Brazil's supreme court has rejected a last-minute appeal by President Dilma Rousseff to stop the Senate impeachment process against her, clearing the way for debate and a vote by early Thursday.
The president's allies argued in the Senate Wednesday that the body should delay Wednesday's debate and vote until the court ruled. Now that the supreme court has reached a decision, Rousseff appears to have lost her last opportunity to avoid being forced from office.
The Senate is now debating whether to put her on trial for corruption, after allegations she manipulated funds to hide Brazil's finances during her 2014 re-election campaign. If it does so, Rousseff would be suspended from office.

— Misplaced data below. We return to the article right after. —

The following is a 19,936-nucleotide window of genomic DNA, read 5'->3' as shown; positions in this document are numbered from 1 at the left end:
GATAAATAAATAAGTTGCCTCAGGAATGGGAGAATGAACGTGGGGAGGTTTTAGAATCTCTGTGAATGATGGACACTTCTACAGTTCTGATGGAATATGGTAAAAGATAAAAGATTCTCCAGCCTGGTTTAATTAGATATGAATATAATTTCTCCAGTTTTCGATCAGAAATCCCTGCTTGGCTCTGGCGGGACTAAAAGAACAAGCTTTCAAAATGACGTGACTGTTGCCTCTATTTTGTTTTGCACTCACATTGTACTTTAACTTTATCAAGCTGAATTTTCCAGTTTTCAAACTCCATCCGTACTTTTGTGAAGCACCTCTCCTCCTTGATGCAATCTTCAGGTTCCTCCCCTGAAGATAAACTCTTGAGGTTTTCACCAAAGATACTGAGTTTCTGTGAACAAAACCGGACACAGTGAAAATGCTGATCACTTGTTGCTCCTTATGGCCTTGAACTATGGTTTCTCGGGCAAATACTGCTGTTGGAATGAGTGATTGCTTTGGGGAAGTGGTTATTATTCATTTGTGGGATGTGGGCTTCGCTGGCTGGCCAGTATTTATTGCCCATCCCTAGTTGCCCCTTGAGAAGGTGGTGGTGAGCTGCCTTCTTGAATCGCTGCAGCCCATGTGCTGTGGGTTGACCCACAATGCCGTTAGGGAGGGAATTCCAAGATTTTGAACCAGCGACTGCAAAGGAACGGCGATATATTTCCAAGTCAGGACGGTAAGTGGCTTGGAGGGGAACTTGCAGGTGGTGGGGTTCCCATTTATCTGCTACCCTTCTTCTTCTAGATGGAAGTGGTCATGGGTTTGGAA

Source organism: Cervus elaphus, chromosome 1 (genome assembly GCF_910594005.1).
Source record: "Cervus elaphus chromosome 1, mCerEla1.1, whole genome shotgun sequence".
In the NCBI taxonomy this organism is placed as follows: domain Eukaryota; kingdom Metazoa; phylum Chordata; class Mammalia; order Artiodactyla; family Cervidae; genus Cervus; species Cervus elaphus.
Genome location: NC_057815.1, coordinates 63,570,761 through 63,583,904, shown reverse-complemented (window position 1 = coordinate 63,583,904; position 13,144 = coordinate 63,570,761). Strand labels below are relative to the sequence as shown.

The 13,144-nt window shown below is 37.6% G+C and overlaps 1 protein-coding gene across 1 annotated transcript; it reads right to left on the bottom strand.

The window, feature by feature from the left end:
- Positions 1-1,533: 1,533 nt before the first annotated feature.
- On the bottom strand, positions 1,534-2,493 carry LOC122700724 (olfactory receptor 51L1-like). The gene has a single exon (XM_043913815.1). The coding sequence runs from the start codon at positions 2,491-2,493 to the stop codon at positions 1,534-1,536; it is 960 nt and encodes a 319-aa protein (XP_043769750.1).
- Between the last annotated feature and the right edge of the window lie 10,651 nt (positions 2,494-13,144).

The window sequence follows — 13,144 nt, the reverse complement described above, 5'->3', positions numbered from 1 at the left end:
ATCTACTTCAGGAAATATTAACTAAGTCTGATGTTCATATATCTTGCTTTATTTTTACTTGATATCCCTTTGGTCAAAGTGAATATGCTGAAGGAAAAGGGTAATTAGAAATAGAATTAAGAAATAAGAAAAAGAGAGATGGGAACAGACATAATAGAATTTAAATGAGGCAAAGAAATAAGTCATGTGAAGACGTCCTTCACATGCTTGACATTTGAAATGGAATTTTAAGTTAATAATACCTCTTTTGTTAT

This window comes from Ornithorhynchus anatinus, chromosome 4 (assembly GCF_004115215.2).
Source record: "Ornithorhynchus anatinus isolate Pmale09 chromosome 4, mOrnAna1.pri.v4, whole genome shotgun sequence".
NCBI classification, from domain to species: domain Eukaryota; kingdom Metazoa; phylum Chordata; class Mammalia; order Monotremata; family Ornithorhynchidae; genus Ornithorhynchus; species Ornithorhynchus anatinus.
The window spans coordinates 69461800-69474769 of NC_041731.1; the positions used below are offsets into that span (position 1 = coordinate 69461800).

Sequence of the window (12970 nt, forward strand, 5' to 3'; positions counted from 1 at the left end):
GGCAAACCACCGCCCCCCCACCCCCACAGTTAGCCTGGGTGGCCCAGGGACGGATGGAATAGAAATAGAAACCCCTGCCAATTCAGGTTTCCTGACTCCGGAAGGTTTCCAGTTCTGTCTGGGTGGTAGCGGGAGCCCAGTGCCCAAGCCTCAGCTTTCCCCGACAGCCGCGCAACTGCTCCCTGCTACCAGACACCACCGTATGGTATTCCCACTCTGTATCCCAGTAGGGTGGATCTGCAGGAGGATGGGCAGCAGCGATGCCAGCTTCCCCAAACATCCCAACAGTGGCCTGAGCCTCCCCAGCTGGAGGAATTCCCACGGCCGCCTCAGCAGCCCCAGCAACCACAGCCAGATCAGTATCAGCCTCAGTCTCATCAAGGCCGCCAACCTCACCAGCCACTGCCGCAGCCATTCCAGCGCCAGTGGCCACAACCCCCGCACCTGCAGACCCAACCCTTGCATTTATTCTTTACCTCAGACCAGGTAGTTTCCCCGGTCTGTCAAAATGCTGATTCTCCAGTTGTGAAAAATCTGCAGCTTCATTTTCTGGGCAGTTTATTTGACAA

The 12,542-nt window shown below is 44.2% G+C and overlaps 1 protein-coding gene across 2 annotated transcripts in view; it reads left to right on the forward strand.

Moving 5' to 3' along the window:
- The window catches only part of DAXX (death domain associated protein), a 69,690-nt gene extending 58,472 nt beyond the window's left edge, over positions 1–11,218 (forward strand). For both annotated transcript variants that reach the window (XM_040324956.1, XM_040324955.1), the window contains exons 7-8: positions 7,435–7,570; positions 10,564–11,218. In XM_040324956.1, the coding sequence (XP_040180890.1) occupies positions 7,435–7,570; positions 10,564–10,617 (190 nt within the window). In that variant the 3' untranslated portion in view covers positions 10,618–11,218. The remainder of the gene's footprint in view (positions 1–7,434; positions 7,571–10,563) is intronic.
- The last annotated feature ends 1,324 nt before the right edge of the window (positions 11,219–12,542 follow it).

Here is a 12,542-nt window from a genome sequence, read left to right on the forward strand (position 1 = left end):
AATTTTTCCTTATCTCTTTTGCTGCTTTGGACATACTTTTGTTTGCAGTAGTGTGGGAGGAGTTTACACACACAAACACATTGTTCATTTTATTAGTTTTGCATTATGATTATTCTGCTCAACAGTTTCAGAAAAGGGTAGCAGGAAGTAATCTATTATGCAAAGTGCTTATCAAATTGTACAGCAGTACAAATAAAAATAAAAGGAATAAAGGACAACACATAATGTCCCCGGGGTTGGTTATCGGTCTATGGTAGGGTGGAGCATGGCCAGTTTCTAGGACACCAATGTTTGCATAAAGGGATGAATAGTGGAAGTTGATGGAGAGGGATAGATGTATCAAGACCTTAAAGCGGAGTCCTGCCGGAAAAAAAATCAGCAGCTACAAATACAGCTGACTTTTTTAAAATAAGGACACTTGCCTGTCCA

Rousseff says her political opponents, including Vice President Michel Temer, who also is also under investigation for corruption, are attempting a coup.
Newspaper polls have indicated that 50 senators are expected to vote in favor of a trial - many more than the majority needed. However, it is not clear that these senators would also vote to convict her.
The Rousseff impeachment proceedings were thrown into confusion Monday when the interim speaker of the lower house said last month's vote to send the matter to the Senate was invalid. He said Rousseff never had an opportunity to defend herself, making the impeachment vote illegitimate.
However, he later reversed himself, and Senate leader Renan Calheiros said the debate and vote would go ahead Wednesday as scheduled.